Innovating for service

Despite inflation biting, Captiva POS has stuck to its guns in supporting the food service industry with a clear pricing model for its software and hardware

Catherine Buckley of Cinammon Restaurants, in Ballsbridge and Ed Carty, chief executive, Captiva POS

As the festive season approaches, the hospitality market has typically boomed. The last few years have been defined by uncertainty, however, first with the Covid-19 pandemic and now with runaway inflation.

However, there are strong signs that the sector is rallying. Ed Carty, chief executive of Captiva POS, which provides software and hardware as-a-service solutions, including ordering and point of sale (POS) to the quick service restaurant (QSR) sector, said that he is seeing continued expansion as more and more outlets seek to modernise their ordering and payment processing.

“It’s a really busy time for us. We’ve numerous new site installations to complete in the coming weeks,” he said.

Carty said that Captiva’s goal was to deliver value for its clients across a range of technology services that support their business.

“We do everything from point of sale to integrated payment processing and third-party integrations,” he said.

Captiva POS’s software brings integrated payments to a new level, he said. From taking orders with handheld devices at the table, including allowing customers to order and pay on their own, and then printing the order to the kitchen, behind it all Captiva POS is working away, as well as providing up-to-the-minute reporting to owners and managers.

In the face of the economic uncertainty Captiva POS has doubled down on its pricing model, aiming to reassure its customers that whatever other costs might be going up, its technology will not be one of them. In practice, this means that, unlike some other players in the market, Captiva POS does not charge commission.

“We’ve stuck to our guns on our pricing model. With many of the multinational POS companies taking a percentage charge, whereas we have a software as a service model and it’s paying dividends now: for a lower monthly cost you get a lower total cost of ownership,” he said.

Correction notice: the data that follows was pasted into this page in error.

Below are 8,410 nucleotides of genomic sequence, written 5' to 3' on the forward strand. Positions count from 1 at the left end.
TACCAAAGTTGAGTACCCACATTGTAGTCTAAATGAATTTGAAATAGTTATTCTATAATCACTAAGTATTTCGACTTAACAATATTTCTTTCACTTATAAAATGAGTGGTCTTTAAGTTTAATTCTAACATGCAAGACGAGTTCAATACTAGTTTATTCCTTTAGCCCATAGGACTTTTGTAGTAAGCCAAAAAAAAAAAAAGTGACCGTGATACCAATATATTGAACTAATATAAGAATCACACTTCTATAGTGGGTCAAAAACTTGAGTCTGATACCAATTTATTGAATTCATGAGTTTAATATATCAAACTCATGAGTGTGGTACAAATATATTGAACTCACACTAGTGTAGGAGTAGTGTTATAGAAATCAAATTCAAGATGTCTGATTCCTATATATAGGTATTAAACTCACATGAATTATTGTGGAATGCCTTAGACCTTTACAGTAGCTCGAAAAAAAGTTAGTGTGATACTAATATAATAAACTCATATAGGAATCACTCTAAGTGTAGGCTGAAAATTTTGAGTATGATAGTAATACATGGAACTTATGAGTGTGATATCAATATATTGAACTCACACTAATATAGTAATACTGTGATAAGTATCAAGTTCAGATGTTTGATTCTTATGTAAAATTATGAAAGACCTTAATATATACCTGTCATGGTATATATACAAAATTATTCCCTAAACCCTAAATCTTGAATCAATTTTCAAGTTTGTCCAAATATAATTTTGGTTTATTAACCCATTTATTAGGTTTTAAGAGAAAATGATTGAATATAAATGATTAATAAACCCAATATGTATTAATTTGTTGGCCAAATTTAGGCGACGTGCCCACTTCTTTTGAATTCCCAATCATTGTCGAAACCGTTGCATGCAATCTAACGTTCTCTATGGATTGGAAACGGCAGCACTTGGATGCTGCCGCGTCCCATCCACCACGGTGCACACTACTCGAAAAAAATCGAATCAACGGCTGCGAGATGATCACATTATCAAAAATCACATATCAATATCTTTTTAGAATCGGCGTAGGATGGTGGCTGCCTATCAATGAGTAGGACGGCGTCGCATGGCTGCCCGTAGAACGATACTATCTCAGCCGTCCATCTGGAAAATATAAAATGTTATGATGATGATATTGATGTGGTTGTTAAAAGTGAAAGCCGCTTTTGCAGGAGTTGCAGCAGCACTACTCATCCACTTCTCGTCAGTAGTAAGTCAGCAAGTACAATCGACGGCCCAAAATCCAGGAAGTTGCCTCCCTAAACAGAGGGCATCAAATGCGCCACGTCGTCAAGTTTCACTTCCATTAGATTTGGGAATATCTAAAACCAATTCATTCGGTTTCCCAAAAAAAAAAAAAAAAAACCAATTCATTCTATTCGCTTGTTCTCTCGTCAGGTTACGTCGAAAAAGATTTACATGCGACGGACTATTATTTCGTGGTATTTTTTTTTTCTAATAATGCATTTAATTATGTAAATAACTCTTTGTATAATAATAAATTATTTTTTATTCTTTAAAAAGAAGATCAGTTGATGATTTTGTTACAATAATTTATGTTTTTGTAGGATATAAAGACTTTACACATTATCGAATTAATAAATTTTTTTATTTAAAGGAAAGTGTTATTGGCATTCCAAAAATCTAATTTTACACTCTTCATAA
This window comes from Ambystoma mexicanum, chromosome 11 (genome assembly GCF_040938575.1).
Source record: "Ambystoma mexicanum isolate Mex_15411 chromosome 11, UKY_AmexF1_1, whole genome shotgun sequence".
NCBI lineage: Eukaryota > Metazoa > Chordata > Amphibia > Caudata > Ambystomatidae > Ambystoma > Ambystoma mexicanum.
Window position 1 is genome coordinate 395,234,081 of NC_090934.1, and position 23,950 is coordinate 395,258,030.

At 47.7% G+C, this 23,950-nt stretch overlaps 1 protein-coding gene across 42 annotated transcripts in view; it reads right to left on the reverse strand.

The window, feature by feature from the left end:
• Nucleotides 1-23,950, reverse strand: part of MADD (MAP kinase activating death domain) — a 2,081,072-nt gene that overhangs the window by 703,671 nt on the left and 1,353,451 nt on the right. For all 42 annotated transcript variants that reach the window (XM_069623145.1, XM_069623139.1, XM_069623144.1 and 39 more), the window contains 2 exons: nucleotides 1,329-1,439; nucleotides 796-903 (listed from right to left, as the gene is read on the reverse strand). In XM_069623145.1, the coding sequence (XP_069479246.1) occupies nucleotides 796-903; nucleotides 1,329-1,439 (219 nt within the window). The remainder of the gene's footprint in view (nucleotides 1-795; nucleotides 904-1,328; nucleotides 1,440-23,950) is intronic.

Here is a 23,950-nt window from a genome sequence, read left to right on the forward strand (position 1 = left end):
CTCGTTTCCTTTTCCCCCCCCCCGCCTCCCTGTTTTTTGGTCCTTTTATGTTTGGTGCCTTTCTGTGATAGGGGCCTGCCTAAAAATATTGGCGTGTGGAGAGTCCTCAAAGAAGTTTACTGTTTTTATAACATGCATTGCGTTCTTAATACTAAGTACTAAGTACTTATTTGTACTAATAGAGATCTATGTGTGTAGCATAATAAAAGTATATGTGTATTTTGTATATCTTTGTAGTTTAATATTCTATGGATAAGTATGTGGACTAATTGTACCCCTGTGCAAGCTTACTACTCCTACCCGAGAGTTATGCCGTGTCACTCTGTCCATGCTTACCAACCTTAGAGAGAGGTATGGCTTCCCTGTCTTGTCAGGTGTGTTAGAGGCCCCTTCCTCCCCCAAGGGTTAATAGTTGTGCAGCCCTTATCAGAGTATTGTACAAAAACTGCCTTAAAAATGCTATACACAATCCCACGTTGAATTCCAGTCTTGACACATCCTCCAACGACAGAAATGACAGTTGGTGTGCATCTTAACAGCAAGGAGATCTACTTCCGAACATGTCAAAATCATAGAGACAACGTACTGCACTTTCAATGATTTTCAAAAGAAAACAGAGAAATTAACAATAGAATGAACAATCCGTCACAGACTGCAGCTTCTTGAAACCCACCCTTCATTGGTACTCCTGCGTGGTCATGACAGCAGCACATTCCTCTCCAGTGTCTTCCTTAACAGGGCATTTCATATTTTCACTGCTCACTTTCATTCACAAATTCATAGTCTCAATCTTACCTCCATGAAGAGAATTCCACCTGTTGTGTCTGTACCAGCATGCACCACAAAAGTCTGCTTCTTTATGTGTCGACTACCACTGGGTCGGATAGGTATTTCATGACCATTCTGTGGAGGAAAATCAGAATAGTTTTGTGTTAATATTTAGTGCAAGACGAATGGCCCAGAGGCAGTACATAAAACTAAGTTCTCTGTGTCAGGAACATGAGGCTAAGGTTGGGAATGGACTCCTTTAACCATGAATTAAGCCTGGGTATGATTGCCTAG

This appeals to customers not only because it gives certainty on prices, but also because it has had the effect of increasing order value: adopting technology from Captiva POS has allowed the QSR sector to take the lead, integrating payments and delivery. For the customer, this means offering simplicity and visibility.

“People are happy to pay a little bit more if they can have that feeling of certainty,” said Carty.

In recent years, Captiva POS has added significantly to its offering, including ordering kiosks – which Captiva POS has long offered – being upgraded with new features that keep up with and even go beyond what multinational restaurant chains offer. Other innovations include loyalty schemes to drive repeat business, and on the back end, in reporting.

By continually innovating while also sticking to a flat monthly fee, Captiva POS has won more and more clients as it can prove the value of its offering to restaurants and takeaways.

“We don’t believe that just because we’re a point-of-sale company we should get a percentage of a company’s profit. Our benchmark is the data in our systems, and that's always been the way,” he said.

In the last few years, with both the pandemic and now inflation, the sector has worked hard to ensure that customers get what they want. In this context, the role of technology is to make sure every order satisfies a customer, Carty said, and by providing the right software solutions, Captiva POS ensures restaurants can do what they do best.

“We’re always working hard at innovation,” he said.